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Study: Even during intense wildfires, beaver-dammed waterways provide major wildfire protection

Beavers have already started to rewild this section of the river.
Manuel Valdes
/
AP
In this Sept. 12, 2014, photo, a tagged 50-pound male beaver nicknamed "Quincy" swims in a water hole near Ellensburg, Wash., after he and his family were relocated by a team from the Mid-Columbia Fisheries Enhancement Group. (AP Photo/Manuel Valdes)

Wildfires are increasing in size and intensity, and billions are spent every year fighting them. New research published by the Geological Society of America suggests land managers could have a new ally to turn to: beavers.

When beavers get to work along mountain waterways, they can quickly turn them into sprawling wetlands. And those wetlands, according to new research, effectively provide critical refuge for plants and animals during even intense wildfires, and aid in recovery post-fire. Looking at three major 2020 wildfires in Colorado and Wyoming, researchers found that nearly 90 percent of beaver-dammed riverscapes could be classified as so-called fire refugia, while just 60 percent of riverscapes without dams could.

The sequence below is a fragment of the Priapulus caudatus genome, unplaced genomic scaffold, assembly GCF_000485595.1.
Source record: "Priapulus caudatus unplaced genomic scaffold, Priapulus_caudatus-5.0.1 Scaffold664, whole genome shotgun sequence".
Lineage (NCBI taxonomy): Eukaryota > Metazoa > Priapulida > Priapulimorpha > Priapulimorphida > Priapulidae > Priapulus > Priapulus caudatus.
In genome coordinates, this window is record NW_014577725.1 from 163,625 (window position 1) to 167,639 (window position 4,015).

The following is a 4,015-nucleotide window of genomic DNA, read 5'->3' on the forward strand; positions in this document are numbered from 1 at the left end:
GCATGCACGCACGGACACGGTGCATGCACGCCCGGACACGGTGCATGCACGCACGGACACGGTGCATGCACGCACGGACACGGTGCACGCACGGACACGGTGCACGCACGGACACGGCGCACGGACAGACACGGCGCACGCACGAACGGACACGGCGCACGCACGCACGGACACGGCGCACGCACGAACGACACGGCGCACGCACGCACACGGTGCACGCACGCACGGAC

“Beaver populations, and in turn beaver dam building, can be part of a comprehensive fire-mitigation strategy while offering additional benefits to biological communities, including humans, even when fire is not an active threat,” the paper concludes.

“From a policy perspective, I think what that could look like is really encouraging beavers to come back to these public lands and focusing our efforts on getting them into those that historically they did occupy and very high numbers,” said lead author Emily Fairfax, an assistant geography professor at the University of Minnesota.

This story was produced by the Mountain West News Bureau, a collaboration between Wyoming Public Media, Nevada Public Radio, Boise State Public Radio in Idaho, KUNR in Nevada, KUNC in Colorado and KANW in New Mexico, with support from affiliate stations across the region. Funding for the Mountain West News Bureau is provided in part by the Corporation for Public Broadcasting.

As Boise State Public Radio's Mountain West News Bureau reporter, I try to leverage my past experience as a wildland firefighter to provide listeners with informed coverage of a number of key issues in wildland fire. I’m especially interested in efforts to improve the famously challenging and dangerous working conditions on the fireline.

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